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14. In § 151.2045:

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a. Revise the section heading as set out below;

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b. In paragraph (a), remove the words “entering the waters of the United States after operating beyond the EEZ” and add, in their place, the words “bound for a port or place in the United States”; and

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c. Remove the designation for paragraph (a)(8)(i) and redesignate paragraphs (a)(8)(ii), (a)(8)(iii), and (a)(8)(iv) to (a)(9), (a)(10), and (a)(11), respectively.

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What are the mandatory recordkeeping requirements for vessels equipped with ballast tanks that are bound for a port or place in the United States?
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15. In Subpart D, in Section 6 of the Appendix, revise the text beginning with the heading “Where to send this form” to read as follows:

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Appendix to Subpart D of Part 151—Ballast Water Reporting Form and Instructions for Ballast Water Reporting Form

* * * * *

Where to send this form.

Vessels equipped with ballast water tanks bound for all ports or places within the waters of the United States after operating outside the EEZ (which includes the equivalent zone of Canada).
Bound forYou must submit your report as detailed below.
The Great LakesFax the information at least 24 hours before the vessel arrives in Montreal, Quebec, to the USCG COTP Buffalo, Massena Detachment (315-769-5032) or to the Saint Lawrence Seaway Development Corporation (315-764-3250).
In lieu of faxing, vessels that are not U.S. or Canadian flagged may complete the ballast water information section of the St. Lawrence Seaway “Pre-entry Information from Foreign Flagged Vessel Form”.
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Hudson River north of the George Washington BridgeFax the information to the COTP New York at (718-354-4249) at least 24 hours before the vessel arrives at New York, New York. *Note: Vessels entering COTP New York Zone which are not bound up the Hudson River north of George Washington Bridge should submit the form in accordance with the instructions in the following block.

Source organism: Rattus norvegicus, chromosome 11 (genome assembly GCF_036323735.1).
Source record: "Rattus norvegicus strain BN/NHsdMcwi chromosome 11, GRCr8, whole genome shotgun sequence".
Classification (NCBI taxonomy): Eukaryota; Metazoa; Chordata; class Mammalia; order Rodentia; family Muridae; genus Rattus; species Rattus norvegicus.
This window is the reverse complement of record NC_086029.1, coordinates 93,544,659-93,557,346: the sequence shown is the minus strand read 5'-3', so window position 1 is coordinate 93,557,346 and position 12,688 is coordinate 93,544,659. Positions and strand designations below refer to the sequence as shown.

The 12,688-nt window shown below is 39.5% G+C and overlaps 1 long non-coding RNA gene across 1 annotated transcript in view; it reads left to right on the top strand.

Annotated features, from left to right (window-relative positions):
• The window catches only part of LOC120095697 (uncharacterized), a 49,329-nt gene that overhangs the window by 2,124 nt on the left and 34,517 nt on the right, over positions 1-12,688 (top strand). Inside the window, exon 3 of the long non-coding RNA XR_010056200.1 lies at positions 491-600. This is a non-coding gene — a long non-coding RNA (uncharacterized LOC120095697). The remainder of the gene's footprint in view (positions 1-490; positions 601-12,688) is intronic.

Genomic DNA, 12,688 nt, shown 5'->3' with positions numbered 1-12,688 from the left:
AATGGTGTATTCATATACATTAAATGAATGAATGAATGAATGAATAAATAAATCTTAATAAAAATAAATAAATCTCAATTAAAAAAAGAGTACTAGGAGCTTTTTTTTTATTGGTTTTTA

All other U.S. PortsReport before departing the port or place of departure if voyage is less than 24 hours, or at least 24 hours before arrival at the port or place of destination if the voyage exceeds 24 hours; and submit the required information to the National Ballast Information Clearinghouse (NBIC) by one of the following means: Via the Internet at http://invasions.si.edu/​NBIC/​bwform.html;​ E-mail to NBIC@BALLASTREPORT.ORG; Fax to 301-261-4319; or Mail the information to U.S. Coast Guard, c/o SERC. P.O. Box 28, Edgewater, MD 21037-0028.
Vessels that have not operated outside the EEZ, which are equipped with ballast water tanks and are bound for all ports or places within the waters of the United States.
Bound forYou must submit your report as detailed below:
All U.S. ports including the Great Lakes and Hudson River North of George Washington BridgeReport before departing the port or place of departure if voyage is less than 24 hours, or at least 24 hours before arrival at the port or place of destination if the voyage exceeds 24 hours; and submit the required information to the National Ballast Information Clearinghouse (NBIC) by one of the following means: Via the Internet at http://invasions.si.edu/​NBIC/​bwform.html; E-mail to NBIC@BALLASTREPORT.ORG; Fax to 301-261-4319; or Mail to U.S. Coast Guard, c/o SERC, P.O. Box 28, Edgewater, MD 21037-0028.

If any information changes, send an amended form before the vessel departs the waters of the United States.

An agency may not conduct or sponsor, and a person is not required to respond to a collection of information unless it displays a valid OMB control number. The Coast Guard estimates that the average burden for this report is 35 minutes. You may submit any comments concerning the accuracy of this burden estimate or any suggestions for reducing the burden to: Commandant (G-MSO), U.S. Coast Guard, 2100 Second St. SW, Washington, DC 20593-0001, or Office of Management and Budget, Paperwork Reduction Project (2115-0598), Washington, DC 20503.

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Dated: June 4, 2004.

Thomas H. Collins,

Admiral, U.S. Coast Guard, Commandant.

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[FR Doc. 04-13173 Filed 6-10-04; 8:45 am]

BILLING CODE 4910-15-P